Questioning Leadership offers a diverse mix of cutting-edge research in the field of educational leadership, with contributions from expert and emerging leadership scholars. It contextualises school leadership within broader social and historical contexts and traces its influence on school performance through time, from its relatively modest role within a systems theory paradigm to its growing influence from the 1980s onwards, as exercising leadership came to be perceived as being largely responsible for improving educational outcomes.
This book invites the reader to challenge the current orthodoxy of leader-centrism and instead reflect more broadly on the various structural and institutional interrelationships that determine how a school functions successfully. It poses challenging questions, such as:
- Is leadership really necessary for high-quality school performance?
- Can schools function effectively without leadership?
- Is it possible to describe the work that principals do without using the word "leadership'?
- How do we challenge the assumption that leadership simply exists and that it is seen as the appropriate default explanation for school performance?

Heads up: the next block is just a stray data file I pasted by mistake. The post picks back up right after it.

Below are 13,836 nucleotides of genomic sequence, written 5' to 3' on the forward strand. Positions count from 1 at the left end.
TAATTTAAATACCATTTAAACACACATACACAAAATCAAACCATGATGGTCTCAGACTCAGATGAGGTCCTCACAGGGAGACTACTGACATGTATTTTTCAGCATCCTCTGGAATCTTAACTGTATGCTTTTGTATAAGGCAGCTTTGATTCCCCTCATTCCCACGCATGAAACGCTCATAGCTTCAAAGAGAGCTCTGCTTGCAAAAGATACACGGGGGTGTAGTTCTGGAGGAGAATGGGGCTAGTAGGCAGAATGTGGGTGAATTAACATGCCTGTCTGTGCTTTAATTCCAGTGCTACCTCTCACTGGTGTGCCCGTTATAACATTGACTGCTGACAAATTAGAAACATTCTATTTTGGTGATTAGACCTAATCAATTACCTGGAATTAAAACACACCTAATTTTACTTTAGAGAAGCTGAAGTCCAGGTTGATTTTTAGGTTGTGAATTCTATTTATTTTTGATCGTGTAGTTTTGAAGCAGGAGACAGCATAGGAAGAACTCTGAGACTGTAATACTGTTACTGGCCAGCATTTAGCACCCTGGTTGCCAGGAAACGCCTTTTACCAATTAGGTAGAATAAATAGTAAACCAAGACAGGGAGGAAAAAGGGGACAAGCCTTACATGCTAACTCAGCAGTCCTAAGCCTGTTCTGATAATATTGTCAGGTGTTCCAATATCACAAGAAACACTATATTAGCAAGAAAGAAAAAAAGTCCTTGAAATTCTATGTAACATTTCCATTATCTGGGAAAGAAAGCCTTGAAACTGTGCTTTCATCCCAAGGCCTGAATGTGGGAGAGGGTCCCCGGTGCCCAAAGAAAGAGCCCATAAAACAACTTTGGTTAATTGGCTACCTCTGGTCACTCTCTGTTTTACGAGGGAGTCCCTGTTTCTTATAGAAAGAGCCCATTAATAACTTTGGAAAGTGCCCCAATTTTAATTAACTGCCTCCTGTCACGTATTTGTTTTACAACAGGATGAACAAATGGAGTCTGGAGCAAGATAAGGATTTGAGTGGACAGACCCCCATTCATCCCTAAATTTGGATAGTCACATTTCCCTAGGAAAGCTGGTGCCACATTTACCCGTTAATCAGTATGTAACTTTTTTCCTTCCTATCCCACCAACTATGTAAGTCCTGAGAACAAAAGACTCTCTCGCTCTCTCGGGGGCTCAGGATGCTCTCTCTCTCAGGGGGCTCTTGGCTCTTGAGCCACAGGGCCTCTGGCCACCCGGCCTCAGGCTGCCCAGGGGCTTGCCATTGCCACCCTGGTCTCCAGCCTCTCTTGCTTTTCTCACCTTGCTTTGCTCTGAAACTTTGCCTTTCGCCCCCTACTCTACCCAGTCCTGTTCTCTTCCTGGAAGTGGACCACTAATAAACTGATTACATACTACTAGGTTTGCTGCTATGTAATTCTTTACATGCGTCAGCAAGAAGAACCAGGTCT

This book does not assume that leadership is the key to organisational performance, although it acknowledges the work that principals do. It goes against current orthodoxy and offers varied perspectives on how leadership might be repositioned vis-à-vis organisational and institutional structures. It also suggests some new directions for leading and learning and throws open a discussion on leadership that for too long has been captured by the assumption that the leader is the cause of organisational performance and learning outcomes in schools.
At a time when leadership's dominance seems unshakeable, this is a bold book that should appeal to postgraduate students of educational leadership and management, those undertaking training in educational administration and current school leaders interested in exploring the value of leadership for educational organisations.